In March 2006, former Occidental Mindoro Rep. Jose Villarosa was sentenced to death, along with peasant leaders collectively known as “Mamburao 6,” for the murder of brothers Michael and Paul Quintos, sons of Villarosa’s political rival, Ricardo Quintos.
The convicted farmers were Eduardo Hermoso, Josue Ungsod, Manolito Matricio, Mario Tobias, Ruben Balaguer and Gelito Bautista.
The Quintos brothers were gunned down by a group of men while attending a friend’s birthday party in Mamburao, Occidental Mindoro.
The decision meted out by Judge Ma. Theresa Yadao of the Quezon City Regional Trial Court Branch 81 came eight years after the death of the Quintos brothers on Dec. 13, 1997.
The elder Quintos had accused Villarosa, then congressman of the province, of masterminding the killings, which he described as politically motivated.
In March 2008, the Court of Appeals acquitted Villarosa (whose wife Ma. Amelita Villarosa is incumbent Occidental Mindoro representative), saying the mere confession of the gunman implicating Villarosa was not enough.
The appellate court’s fifth division, in a decision penned by Justice Noel Tijam dated March 18, ordered the release of Villarosa and “Mamburao 6” farmers Balaguer, Bautista and Tobias. The other members of the fifth division were Martin Villarama and Sesinando Villon.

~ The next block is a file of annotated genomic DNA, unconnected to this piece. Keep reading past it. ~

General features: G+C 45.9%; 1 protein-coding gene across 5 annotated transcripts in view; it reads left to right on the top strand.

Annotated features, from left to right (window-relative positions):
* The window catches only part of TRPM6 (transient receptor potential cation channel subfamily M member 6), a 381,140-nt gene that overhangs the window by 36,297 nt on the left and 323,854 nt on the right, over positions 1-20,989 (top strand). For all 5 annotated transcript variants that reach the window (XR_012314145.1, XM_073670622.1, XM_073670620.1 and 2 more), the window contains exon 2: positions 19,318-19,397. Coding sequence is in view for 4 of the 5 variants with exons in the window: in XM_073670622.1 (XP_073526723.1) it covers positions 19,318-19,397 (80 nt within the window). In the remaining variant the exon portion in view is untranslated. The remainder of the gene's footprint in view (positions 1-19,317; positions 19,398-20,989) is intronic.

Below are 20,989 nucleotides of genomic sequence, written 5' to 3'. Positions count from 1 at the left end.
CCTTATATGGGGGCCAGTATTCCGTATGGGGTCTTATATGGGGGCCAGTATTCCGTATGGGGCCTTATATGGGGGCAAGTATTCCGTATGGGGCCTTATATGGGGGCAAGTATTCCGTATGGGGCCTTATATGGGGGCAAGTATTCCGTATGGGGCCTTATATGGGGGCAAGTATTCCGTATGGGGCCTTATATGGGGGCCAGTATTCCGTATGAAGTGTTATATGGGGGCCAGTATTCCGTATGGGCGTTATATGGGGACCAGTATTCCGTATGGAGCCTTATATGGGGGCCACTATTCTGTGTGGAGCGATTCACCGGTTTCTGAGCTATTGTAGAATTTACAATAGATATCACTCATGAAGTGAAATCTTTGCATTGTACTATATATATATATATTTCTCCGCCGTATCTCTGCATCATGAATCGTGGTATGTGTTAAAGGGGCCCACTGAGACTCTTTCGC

In November 2008, the Quintos family asked the Supreme Court to reverse Villarosa’s acquittal, saying the appellate court committed an abuse of discretion.
Meanwhile, Villarosa filed criminal and administrative charges against Quezon City judge Yadao in September 2008, accusing her of wrongfully convicting him of the murder.
In October 2009, a resolution by state prosecutor Juan Pedro Navera cleared Yadao of the charges, but in a subsequent directive issued in March 2010, former Justice Secretary Agnes Devanadera ordered charges to be filed against Yadao, citing “gross errors” in her decision and reversing Navera’s earlier resolution.
In May this year, Justice Secretary Leila de Lima cleared Yadao of the charges, saying she was denied due process when Devanadera directed her indictment.
In November last year, Villarosa said the Quintos’ filings were a form of “harassment.”
Source: Inquirer Archives